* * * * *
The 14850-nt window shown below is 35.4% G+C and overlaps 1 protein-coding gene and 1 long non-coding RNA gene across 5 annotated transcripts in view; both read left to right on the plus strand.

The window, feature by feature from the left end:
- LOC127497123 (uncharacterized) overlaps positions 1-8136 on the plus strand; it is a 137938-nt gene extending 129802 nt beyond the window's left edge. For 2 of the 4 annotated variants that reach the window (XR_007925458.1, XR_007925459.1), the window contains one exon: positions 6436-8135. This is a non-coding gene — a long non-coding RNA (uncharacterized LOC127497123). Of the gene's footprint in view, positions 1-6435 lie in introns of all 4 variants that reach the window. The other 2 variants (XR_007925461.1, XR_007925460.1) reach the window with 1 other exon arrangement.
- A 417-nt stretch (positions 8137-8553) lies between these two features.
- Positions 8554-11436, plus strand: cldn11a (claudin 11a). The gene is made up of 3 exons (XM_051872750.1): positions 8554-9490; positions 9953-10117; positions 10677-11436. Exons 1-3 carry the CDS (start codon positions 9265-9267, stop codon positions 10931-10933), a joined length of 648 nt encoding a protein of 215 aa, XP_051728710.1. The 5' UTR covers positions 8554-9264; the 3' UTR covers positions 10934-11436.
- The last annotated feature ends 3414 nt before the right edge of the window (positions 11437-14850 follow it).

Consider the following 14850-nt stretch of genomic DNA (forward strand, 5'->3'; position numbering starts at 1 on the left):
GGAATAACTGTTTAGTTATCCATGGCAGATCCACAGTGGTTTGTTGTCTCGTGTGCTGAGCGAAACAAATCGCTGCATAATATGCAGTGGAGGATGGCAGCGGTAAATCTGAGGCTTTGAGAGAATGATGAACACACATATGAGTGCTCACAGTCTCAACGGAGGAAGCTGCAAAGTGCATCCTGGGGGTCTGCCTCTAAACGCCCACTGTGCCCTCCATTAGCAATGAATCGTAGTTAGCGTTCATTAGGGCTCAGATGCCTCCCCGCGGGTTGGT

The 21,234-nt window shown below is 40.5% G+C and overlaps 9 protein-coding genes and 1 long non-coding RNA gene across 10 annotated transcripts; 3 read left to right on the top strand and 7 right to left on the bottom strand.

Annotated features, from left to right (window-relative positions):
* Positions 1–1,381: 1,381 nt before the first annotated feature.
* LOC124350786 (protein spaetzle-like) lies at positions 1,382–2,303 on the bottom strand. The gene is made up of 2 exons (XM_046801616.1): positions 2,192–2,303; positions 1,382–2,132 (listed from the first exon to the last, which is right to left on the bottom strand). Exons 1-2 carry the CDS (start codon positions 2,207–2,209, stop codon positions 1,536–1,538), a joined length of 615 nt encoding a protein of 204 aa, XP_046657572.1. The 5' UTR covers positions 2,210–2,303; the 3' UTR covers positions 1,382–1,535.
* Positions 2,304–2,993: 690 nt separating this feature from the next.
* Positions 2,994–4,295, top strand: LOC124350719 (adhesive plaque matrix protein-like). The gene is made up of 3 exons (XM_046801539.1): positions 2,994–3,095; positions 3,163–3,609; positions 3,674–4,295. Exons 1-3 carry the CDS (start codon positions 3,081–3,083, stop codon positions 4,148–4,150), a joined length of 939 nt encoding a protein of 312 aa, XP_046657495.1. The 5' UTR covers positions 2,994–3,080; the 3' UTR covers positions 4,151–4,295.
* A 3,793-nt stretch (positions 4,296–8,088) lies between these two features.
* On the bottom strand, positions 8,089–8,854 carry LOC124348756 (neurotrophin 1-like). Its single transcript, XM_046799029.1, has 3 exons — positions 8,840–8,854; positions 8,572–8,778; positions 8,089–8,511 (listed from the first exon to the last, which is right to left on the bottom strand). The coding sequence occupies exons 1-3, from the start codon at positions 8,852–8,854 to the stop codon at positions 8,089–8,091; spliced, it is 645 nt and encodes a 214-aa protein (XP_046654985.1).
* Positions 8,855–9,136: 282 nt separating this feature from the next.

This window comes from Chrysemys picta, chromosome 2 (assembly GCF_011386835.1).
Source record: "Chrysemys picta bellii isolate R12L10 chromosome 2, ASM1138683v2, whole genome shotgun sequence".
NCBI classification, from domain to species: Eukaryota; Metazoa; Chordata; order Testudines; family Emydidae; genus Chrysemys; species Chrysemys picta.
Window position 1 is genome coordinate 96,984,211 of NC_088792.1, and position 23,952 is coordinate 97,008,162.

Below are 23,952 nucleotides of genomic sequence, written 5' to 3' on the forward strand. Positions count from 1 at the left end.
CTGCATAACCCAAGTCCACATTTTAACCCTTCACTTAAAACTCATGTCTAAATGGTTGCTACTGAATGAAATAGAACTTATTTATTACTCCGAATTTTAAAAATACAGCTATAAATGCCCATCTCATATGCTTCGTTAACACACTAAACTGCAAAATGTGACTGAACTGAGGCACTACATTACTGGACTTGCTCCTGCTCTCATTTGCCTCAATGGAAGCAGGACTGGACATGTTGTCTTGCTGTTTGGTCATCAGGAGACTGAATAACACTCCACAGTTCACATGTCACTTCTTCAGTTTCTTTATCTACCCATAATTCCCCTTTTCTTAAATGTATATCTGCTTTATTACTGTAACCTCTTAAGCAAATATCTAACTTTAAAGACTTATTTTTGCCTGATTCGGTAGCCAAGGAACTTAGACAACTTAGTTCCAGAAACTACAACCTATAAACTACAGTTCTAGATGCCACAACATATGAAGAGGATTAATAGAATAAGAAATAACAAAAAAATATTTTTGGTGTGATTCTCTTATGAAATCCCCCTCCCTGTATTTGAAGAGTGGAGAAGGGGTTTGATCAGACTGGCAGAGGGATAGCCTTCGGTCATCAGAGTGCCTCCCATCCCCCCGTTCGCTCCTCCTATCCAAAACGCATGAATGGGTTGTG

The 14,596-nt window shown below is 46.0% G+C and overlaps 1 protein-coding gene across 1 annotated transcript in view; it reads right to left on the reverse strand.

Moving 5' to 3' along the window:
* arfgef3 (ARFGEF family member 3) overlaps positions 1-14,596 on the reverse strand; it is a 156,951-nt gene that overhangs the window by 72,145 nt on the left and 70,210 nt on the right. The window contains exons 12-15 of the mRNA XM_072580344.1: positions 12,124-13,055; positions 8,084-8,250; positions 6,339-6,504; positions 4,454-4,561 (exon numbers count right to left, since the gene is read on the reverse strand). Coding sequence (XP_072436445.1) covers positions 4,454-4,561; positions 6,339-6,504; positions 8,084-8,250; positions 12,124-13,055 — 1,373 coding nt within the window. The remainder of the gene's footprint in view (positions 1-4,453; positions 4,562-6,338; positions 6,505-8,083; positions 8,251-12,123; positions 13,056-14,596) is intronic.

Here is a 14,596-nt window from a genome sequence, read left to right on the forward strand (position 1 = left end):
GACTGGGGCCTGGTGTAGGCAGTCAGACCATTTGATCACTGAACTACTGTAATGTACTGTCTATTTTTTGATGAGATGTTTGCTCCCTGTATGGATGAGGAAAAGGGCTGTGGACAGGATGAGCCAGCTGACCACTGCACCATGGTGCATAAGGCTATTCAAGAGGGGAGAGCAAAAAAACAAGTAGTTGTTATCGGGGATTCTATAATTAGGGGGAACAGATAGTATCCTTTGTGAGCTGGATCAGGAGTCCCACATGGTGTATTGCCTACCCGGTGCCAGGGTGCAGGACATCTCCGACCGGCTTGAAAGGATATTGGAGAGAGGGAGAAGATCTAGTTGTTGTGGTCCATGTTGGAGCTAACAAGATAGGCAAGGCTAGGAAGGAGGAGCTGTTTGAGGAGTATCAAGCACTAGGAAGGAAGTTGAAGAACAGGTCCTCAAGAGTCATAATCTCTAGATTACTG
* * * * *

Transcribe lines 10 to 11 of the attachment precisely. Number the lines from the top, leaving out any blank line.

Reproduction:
Annotated features, from left to right (window-relative positions):
* Positions 1–1,381: 1,381 nt before the first annotated feature.